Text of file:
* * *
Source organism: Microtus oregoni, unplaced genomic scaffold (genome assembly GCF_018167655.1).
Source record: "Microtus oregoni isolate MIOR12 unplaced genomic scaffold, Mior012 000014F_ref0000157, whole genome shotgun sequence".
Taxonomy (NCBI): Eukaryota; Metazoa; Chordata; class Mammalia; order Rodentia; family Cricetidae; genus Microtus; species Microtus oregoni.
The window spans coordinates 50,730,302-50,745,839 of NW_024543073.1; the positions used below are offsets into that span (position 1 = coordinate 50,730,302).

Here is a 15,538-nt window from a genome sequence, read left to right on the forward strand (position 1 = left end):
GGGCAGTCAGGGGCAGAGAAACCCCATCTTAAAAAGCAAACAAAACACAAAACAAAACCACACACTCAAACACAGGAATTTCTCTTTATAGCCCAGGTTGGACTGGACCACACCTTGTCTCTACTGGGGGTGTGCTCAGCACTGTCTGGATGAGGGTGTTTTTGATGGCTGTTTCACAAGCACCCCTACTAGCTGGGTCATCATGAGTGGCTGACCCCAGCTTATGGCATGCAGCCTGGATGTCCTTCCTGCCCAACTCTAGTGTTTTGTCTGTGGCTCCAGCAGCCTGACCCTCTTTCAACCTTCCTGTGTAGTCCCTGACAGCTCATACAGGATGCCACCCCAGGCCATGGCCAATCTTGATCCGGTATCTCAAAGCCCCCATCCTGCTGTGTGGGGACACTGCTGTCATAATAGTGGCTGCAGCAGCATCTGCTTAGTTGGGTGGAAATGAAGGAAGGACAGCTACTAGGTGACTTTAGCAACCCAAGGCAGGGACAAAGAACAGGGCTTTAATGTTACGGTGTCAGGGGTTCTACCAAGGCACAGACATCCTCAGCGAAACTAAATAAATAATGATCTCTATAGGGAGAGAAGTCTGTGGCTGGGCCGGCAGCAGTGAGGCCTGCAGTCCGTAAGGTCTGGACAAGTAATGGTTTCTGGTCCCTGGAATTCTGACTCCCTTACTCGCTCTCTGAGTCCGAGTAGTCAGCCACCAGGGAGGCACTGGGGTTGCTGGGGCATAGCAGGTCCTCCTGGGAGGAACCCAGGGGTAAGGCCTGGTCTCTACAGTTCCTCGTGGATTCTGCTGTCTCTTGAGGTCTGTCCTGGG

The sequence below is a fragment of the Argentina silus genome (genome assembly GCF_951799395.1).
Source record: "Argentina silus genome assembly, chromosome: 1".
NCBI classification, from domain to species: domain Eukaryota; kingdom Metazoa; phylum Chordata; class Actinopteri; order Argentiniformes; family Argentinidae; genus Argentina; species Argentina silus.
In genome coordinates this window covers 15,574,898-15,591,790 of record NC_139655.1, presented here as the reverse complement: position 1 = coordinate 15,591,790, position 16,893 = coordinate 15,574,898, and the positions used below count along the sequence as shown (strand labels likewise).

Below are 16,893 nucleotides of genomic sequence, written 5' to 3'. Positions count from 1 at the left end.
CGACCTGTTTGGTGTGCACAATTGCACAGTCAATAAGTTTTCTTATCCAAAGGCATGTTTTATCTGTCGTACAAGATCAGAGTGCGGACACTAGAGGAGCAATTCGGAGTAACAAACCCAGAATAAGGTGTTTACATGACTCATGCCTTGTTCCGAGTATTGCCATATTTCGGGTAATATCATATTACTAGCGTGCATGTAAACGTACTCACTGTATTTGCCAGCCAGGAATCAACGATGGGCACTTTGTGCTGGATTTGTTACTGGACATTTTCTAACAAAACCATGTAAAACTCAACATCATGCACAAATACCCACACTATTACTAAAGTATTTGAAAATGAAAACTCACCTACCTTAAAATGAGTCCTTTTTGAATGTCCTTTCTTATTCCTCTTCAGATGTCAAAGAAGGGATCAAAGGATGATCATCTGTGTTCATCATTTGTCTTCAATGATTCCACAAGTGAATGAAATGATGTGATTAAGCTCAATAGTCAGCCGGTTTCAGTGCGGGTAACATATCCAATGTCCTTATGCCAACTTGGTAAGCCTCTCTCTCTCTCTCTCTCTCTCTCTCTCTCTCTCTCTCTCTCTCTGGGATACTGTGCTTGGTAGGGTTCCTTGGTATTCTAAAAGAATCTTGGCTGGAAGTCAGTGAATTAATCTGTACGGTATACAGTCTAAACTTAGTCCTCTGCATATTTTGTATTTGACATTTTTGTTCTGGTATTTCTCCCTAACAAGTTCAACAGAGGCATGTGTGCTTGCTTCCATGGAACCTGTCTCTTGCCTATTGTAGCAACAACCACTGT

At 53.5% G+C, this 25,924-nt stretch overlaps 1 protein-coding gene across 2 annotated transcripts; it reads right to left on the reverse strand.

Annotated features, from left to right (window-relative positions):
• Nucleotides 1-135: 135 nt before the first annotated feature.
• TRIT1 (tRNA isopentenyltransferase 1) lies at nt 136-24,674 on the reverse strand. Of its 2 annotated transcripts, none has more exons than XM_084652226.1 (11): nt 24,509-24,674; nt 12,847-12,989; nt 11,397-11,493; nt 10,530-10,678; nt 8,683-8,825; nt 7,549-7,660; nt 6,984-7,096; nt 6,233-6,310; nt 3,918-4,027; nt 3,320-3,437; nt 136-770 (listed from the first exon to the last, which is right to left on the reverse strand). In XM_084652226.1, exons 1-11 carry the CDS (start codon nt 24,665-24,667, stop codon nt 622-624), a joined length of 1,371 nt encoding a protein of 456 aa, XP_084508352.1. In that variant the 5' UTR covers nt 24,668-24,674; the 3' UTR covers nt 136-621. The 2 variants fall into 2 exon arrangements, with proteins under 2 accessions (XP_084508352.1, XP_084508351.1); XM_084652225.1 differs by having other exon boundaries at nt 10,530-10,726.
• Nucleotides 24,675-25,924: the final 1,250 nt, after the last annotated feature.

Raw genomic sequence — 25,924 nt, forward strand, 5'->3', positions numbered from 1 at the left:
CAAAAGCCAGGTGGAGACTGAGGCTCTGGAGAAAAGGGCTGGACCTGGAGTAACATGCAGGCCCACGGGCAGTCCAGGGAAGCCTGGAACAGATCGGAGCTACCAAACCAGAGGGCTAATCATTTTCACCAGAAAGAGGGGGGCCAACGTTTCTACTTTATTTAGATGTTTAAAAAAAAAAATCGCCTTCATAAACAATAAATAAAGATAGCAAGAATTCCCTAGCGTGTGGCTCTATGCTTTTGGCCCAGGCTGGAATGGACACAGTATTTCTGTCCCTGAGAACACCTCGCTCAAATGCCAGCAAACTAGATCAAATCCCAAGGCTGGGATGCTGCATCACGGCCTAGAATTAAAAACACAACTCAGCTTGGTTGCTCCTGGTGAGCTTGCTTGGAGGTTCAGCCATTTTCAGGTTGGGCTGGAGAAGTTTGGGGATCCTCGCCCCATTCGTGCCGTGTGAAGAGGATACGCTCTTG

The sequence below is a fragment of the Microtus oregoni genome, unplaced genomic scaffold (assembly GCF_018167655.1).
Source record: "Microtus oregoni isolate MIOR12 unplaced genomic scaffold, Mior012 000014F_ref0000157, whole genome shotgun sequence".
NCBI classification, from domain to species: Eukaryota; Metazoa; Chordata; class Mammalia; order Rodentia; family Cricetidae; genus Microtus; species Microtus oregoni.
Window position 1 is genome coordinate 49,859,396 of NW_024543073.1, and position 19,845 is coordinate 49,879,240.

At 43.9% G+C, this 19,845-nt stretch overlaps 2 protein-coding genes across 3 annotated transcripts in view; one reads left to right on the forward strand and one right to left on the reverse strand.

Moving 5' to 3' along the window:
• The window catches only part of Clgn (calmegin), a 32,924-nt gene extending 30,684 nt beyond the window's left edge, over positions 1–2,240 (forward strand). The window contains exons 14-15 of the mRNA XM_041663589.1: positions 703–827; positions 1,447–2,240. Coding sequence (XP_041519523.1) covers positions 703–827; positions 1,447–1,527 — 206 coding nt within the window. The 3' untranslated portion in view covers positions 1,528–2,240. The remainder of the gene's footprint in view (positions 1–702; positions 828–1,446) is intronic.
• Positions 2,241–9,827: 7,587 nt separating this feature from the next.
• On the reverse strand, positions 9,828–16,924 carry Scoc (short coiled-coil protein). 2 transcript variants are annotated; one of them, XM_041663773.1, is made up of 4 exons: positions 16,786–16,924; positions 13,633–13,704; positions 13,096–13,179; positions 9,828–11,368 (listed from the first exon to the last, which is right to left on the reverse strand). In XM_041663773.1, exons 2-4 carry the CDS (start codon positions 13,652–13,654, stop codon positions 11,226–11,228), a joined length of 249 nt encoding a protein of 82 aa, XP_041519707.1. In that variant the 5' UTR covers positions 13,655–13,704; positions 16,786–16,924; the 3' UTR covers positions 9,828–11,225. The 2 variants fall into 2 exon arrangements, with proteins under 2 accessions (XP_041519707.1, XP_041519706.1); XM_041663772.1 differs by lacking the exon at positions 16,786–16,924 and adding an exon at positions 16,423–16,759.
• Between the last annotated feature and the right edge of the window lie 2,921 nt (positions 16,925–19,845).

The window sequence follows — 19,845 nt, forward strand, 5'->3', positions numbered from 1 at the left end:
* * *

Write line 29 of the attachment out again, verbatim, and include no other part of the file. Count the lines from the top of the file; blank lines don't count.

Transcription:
• Between the last annotated feature and the right edge of the window lie 2,921 nt (positions 16,925–19,845).